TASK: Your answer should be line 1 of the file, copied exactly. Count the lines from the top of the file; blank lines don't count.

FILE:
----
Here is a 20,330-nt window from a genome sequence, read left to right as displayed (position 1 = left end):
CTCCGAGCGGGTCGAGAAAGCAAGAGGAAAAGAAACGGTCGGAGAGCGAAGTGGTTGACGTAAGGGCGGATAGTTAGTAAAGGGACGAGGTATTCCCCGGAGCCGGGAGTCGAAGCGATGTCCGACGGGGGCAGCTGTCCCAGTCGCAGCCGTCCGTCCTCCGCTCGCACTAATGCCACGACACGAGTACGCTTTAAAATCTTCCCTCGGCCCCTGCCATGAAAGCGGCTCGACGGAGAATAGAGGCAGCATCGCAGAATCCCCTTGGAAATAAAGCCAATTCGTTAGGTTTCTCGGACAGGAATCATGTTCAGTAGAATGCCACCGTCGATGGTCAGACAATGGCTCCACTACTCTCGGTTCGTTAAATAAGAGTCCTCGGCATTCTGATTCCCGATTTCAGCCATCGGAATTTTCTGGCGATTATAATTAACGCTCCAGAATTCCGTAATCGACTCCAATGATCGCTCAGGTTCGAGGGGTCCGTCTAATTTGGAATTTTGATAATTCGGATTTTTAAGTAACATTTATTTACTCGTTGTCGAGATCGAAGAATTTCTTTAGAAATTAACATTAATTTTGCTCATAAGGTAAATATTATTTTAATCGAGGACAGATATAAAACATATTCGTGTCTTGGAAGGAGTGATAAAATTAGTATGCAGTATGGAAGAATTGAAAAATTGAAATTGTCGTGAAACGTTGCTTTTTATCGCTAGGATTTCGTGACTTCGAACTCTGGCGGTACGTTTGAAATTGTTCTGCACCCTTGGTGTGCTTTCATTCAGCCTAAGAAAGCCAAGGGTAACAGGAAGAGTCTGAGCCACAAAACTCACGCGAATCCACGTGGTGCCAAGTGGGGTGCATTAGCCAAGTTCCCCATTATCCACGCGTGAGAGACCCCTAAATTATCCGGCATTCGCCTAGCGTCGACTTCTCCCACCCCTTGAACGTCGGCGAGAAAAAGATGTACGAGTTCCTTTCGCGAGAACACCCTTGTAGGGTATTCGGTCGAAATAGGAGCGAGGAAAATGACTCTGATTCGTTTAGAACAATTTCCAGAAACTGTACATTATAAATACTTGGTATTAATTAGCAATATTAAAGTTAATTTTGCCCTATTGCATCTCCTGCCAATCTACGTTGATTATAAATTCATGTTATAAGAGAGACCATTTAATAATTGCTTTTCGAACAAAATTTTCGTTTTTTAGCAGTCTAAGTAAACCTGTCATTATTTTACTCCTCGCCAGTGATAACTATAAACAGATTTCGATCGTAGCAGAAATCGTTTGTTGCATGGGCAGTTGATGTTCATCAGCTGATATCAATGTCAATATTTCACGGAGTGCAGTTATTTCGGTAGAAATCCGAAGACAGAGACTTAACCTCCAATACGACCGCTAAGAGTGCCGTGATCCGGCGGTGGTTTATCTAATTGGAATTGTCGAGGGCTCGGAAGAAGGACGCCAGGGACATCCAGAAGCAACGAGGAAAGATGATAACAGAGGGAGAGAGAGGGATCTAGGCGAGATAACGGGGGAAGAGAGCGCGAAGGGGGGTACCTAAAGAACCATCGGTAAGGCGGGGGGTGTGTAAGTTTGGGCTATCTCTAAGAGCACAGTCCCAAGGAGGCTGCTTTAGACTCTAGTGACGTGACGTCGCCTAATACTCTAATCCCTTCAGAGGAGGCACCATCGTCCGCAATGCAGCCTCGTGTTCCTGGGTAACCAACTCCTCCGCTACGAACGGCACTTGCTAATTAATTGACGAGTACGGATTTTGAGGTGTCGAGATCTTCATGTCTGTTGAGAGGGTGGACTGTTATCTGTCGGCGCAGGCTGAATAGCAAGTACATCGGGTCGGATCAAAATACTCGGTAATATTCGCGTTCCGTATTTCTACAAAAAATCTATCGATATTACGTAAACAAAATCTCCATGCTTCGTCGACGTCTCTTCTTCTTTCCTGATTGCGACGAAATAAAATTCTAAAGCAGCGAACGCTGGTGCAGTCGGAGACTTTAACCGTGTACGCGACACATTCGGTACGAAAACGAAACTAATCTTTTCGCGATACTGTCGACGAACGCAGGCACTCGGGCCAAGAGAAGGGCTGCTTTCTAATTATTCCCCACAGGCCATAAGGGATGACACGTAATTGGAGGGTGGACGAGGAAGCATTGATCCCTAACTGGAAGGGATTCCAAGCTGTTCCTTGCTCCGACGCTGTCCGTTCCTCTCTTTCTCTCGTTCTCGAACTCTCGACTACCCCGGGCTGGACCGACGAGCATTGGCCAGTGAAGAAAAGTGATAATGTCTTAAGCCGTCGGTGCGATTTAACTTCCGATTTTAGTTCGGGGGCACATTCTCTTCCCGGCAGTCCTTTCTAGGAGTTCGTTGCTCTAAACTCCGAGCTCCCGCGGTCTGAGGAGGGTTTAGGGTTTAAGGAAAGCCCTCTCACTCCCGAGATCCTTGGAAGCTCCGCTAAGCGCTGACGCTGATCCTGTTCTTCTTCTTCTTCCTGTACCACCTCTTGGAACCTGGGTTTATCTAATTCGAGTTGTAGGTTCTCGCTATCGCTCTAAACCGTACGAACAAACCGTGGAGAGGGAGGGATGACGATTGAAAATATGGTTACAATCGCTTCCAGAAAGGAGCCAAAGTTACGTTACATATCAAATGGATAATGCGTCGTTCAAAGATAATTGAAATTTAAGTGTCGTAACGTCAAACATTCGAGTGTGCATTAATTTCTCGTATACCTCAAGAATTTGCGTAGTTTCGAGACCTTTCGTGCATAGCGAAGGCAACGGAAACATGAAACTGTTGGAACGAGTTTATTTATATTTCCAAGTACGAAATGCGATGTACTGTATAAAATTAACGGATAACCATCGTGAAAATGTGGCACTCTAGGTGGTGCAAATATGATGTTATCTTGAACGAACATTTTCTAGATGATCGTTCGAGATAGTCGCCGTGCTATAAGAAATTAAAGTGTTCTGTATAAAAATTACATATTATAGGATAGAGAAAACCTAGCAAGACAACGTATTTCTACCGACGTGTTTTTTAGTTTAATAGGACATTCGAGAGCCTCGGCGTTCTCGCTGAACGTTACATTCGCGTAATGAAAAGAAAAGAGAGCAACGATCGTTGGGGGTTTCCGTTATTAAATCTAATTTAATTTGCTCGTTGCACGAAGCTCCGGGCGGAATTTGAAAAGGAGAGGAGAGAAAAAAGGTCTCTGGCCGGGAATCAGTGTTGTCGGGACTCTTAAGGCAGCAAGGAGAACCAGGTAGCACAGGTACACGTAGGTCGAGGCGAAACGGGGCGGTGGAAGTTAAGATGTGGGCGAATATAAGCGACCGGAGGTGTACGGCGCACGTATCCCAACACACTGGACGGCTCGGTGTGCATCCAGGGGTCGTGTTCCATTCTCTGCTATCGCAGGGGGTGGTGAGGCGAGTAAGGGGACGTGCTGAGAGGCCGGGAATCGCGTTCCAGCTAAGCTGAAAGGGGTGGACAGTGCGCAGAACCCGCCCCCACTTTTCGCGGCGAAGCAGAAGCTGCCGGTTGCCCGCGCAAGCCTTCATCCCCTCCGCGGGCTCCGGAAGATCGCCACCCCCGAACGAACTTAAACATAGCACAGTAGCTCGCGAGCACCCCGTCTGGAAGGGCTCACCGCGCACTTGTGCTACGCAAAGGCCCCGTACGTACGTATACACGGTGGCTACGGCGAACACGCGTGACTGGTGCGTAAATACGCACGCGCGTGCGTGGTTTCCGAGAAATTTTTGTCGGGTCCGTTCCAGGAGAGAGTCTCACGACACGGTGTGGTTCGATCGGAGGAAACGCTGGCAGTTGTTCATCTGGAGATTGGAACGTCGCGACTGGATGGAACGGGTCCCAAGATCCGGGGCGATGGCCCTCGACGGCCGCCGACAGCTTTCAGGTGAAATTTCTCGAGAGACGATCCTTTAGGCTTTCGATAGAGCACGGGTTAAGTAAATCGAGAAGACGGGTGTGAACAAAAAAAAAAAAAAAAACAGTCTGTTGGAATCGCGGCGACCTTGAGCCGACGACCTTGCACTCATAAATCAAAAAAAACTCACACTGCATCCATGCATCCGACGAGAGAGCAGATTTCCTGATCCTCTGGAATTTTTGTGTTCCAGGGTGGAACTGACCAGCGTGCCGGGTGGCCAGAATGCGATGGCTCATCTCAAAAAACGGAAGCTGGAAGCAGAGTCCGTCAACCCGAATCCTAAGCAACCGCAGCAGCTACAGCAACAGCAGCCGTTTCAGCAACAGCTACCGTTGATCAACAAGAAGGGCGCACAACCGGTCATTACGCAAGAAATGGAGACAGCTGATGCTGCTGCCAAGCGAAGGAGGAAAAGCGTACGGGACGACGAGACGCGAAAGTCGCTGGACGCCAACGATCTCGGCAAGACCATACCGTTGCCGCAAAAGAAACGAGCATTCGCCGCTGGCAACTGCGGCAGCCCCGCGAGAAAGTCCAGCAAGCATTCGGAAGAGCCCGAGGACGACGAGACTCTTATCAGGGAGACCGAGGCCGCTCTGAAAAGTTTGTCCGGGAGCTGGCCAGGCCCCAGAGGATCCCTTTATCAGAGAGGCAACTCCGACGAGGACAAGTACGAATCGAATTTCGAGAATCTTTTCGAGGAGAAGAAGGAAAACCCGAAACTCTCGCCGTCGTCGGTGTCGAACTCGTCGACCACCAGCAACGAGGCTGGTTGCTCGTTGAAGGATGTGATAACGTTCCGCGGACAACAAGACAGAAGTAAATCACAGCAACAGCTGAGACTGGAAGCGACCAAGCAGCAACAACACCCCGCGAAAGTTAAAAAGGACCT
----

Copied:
Here is a 20,330-nt window from a genome sequence, read left to right as displayed (position 1 = left end):